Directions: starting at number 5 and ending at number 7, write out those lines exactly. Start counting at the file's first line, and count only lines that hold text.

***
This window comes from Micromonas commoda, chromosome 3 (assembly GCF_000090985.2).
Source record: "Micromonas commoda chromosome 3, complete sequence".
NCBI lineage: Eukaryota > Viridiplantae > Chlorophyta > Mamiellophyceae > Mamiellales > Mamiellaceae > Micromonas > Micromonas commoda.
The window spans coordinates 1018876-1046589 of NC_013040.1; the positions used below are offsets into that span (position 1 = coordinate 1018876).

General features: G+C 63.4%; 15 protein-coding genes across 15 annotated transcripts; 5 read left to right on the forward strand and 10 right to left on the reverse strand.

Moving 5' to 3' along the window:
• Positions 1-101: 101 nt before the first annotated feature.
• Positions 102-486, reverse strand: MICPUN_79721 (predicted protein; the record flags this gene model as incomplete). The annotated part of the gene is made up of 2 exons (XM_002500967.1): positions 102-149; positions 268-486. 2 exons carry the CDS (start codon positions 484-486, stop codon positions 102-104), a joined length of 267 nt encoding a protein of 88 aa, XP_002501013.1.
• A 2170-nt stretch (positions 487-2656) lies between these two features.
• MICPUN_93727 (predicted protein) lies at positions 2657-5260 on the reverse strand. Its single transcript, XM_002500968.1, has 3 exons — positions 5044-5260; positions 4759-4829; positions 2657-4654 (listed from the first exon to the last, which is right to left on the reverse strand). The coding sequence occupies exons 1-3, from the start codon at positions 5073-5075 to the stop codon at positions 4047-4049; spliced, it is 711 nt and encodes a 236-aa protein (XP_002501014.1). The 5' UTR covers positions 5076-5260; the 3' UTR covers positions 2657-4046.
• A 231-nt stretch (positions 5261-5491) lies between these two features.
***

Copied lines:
General features: G+C 63.4%; 15 protein-coding genes across 15 annotated transcripts; 5 read left to right on the forward strand and 10 right to left on the reverse strand.

Moving 5' to 3' along the window:
• Positions 1-101: 101 nt before the first annotated feature.